Bui gives advice to first generation students

Yulissa Chavez
Staff Writer

The University’s Office of First Generation and Peer Mentoring held the second session of its new monthly series of the semester, Our Stories, featuring Ngoc Bui, associate dean of the College of Arts and Sciences and professor of psychology, and Zion Grant-Freeman, senior psychology major, on Tuesday. 

The series highlights impactful voices across campus.

Around 15 students and faculty members attended the event, which included lunch, and began with an activity to reflect on cultural identities. 

A plastic stand was placed at each table that displayed some questions including “What identities are you most connected to?” and  “What identities have the greatest effect on how others perceive you?” 

Then Bui shared her story of how her parents immigrated from Vietnam to a refugee camp in the Philippines when she was 2. The camp provided them the opportunity to move to California through a church sponsorship, which began her American education journey. 

As a first-generation college student, Bui reflected on how making friends was an important part of her finding opportunities. 

“My attitude then was to meet as many people as I could and say yes to as many opportunities as I could to start building those connections,” said Bui.

Grant-Freeman moderated the conversation to touch on topics around being a first-generation student, labels, and leadership. 

Bui said that first generation students shouldn’t be held back by the first generation label.

“I want students to see themselves as leaders, contributors, and engaged in the things (they) do – not having that be (their) label or identity.”

Spotlighting an accomplished faculty member was impactful for the student audience as they learned more about how similar their stories can be to their own.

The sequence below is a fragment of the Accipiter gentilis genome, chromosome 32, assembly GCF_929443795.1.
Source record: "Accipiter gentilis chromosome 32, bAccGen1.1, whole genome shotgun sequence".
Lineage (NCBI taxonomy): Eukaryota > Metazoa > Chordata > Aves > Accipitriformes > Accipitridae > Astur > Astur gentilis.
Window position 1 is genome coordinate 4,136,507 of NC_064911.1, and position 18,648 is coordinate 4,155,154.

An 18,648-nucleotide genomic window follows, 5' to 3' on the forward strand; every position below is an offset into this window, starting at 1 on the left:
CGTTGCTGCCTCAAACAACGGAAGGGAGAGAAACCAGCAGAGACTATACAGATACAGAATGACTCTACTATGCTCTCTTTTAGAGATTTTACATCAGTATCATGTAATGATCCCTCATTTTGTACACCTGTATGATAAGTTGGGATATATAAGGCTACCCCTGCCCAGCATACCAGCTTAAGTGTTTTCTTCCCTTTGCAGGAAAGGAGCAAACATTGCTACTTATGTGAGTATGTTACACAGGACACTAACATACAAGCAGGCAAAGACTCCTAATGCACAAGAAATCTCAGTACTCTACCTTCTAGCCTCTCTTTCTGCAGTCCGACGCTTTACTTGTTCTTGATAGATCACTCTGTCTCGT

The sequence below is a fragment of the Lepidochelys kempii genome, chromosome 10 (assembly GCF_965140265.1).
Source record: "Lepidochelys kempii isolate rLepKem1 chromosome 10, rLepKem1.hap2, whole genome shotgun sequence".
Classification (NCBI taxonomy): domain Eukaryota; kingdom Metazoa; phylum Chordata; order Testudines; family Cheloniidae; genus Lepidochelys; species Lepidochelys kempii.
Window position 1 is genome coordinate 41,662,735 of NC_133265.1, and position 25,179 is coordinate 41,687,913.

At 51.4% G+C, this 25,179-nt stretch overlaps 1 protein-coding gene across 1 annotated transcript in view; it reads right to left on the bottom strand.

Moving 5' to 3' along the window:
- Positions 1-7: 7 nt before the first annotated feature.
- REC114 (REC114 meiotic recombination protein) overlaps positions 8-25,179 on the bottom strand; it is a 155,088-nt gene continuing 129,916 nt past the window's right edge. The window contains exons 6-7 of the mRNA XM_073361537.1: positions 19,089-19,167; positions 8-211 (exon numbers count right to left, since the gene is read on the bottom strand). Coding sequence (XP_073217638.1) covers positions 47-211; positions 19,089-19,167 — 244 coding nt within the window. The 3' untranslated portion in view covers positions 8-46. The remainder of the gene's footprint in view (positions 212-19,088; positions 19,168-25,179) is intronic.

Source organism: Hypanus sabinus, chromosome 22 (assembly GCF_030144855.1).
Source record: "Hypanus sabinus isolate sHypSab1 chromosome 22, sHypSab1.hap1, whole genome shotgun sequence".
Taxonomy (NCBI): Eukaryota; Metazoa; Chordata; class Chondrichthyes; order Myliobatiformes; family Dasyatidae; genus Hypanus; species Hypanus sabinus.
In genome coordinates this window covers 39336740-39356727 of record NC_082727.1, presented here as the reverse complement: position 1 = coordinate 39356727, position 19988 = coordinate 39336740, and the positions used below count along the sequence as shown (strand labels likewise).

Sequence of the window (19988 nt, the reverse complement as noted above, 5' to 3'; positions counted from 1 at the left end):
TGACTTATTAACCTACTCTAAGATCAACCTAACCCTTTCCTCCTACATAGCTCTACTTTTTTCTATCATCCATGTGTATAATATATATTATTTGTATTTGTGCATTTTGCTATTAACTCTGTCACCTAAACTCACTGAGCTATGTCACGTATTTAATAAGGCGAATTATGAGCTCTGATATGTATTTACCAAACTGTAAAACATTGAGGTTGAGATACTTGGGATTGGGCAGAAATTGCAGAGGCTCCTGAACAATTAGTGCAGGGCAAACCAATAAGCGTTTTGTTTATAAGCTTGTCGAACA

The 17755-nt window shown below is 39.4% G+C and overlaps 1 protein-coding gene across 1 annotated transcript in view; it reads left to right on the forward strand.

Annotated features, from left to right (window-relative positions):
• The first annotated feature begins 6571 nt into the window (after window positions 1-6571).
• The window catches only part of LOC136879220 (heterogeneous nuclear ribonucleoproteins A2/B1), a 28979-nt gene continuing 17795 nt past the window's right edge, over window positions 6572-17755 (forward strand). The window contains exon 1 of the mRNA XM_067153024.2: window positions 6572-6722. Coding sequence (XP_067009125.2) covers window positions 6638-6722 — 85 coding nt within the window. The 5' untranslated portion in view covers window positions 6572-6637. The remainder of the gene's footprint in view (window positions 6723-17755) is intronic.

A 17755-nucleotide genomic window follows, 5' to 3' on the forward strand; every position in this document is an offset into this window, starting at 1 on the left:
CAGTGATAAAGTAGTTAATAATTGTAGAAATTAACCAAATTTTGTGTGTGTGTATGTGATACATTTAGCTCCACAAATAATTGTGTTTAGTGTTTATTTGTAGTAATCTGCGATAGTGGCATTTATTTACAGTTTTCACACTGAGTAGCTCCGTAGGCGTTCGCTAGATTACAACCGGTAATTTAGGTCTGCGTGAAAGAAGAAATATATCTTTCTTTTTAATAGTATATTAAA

“Having a faculty member speak was cool because you see (them) and you don’t really think that they went through the same experiences or they have the same background as you,” said sophomore business major Jesse McEntire. 

“You need to put yourself out there to gain more experience in order to be the person you want to be,” said junior business major Brenna Jaime. 

Students also reflected on how they can apply Bui’s advice to their educational journey.

“She explained her experience of making many friends, saying yes to everything and (gaining) new opportunities, which is what I am thinking of doing,” said freshman ELS student Mibuki Uno.  

Yulissa Chavez can be reached at yulissa.chavez@laverne.edu.

Other Stories

Yulissa Chavez, a junior communications major and sociology minor, is a staff writer for the Campus Times.


Please enter your comment!
Please enter your name here

Latest Stories

Related articles

Clubs collaborate to celebrate and decompress

The University of La Verne’s Black Student Union, Brothers Forum and Sanctioned Step Team collaborated on their End of the Year Celebration on Tuesday evening at Citrus Lawn.

Panel considers student research and professional opportunities

A panel of  faculty members shared ideas to boost undergraduate students’ futures, with an emphasis on seniors, at noon on Tuesday in the Quay Davis Executive Board Room.

Psychology can help improve patient rehabilitation

Megan Granquist, professor of kinesiology and director of the athletic training program, discussed her research on the psychology of patient rehabilitation in athletic training n Feb. 16 at her faculty lecture held via Zoom titled "Psychosocial Considerations for Rehabilitation of the Injured Athletic Patient,” which 26 students, faculty and staff attended.

Study finds cleanliness improves moral judgement and productivity

Zhen Zhang, associate professor of management, presented her studies and experiments on the relationship between cleanliness and moral judgement on Tuesday via WebEx.